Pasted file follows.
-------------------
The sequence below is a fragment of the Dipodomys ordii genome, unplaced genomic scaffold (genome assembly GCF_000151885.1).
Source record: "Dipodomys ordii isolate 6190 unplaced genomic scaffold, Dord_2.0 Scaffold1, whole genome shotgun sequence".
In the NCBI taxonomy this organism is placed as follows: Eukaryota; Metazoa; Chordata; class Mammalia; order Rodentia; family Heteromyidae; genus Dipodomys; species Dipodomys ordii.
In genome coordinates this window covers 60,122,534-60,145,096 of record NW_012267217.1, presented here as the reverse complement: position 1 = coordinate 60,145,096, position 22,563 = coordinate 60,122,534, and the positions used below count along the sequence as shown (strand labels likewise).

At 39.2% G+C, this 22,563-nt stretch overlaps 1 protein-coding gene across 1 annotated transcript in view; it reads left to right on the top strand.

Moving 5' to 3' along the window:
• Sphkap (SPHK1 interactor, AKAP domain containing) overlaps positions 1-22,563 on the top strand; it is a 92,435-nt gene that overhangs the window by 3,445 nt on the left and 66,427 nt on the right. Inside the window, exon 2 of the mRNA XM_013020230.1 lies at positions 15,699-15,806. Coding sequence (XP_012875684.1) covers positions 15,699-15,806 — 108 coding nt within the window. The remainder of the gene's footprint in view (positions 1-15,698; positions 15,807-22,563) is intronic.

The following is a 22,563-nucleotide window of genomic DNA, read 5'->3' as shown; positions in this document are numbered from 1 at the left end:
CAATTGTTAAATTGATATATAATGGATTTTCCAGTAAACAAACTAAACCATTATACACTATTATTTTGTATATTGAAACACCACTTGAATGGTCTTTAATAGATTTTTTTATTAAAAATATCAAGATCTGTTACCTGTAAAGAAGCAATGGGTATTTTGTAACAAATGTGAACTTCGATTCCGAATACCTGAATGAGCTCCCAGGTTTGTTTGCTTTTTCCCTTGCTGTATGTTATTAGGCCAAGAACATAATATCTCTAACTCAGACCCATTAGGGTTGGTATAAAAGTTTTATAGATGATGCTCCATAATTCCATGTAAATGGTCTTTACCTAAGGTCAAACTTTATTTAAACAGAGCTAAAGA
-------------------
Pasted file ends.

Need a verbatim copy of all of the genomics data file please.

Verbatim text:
The sequence below is a fragment of the Dipodomys ordii genome, unplaced genomic scaffold (genome assembly GCF_000151885.1).
Source record: "Dipodomys ordii isolate 6190 unplaced genomic scaffold, Dord_2.0 Scaffold1, whole genome shotgun sequence".
In the NCBI taxonomy this organism is placed as follows: Eukaryota; Metazoa; Chordata; class Mammalia; order Rodentia; family Heteromyidae; genus Dipodomys; species Dipodomys ordii.
In genome coordinates this window covers 60,122,534-60,145,096 of record NW_012267217.1, presented here as the reverse complement: position 1 = coordinate 60,145,096, position 22,563 = coordinate 60,122,534, and the positions used below count along the sequence as shown (strand labels likewise).

At 39.2% G+C, this 22,563-nt stretch overlaps 1 protein-coding gene across 1 annotated transcript in view; it reads left to right on the top strand.

Moving 5' to 3' along the window:
• Sphkap (SPHK1 interactor, AKAP domain containing) overlaps positions 1-22,563 on the top strand; it is a 92,435-nt gene that overhangs the window by 3,445 nt on the left and 66,427 nt on the right. Inside the window, exon 2 of the mRNA XM_013020230.1 lies at positions 15,699-15,806. Coding sequence (XP_012875684.1) covers positions 15,699-15,806 — 108 coding nt within the window. The remainder of the gene's footprint in view (positions 1-15,698; positions 15,807-22,563) is intronic.

The following is a 22,563-nucleotide window of genomic DNA, read 5'->3' as shown; positions in this document are numbered from 1 at the left end:
CAATTGTTAAATTGATATATAATGGATTTTCCAGTAAACAAACTAAACCATTATACACTATTATTTTGTATATTGAAACACCACTTGAATGGTCTTTAATAGATTTTTTTATTAAAAATATCAAGATCTGTTACCTGTAAAGAAGCAATGGGTATTTTGTAACAAATGTGAACTTCGATTCCGAATACCTGAATGAGCTCCCAGGTTTGTTTGCTTTTTCCCTTGCTGTATGTTATTAGGCCAAGAACATAATATCTCTAACTCAGACCCATTAGGGTTGGTATAAAAGTTTTATAGATGATGCTCCATAATTCCATGTAAATGGTCTTTACCTAAGGTCAAACTTTATTTAAACAGAGCTAAAGA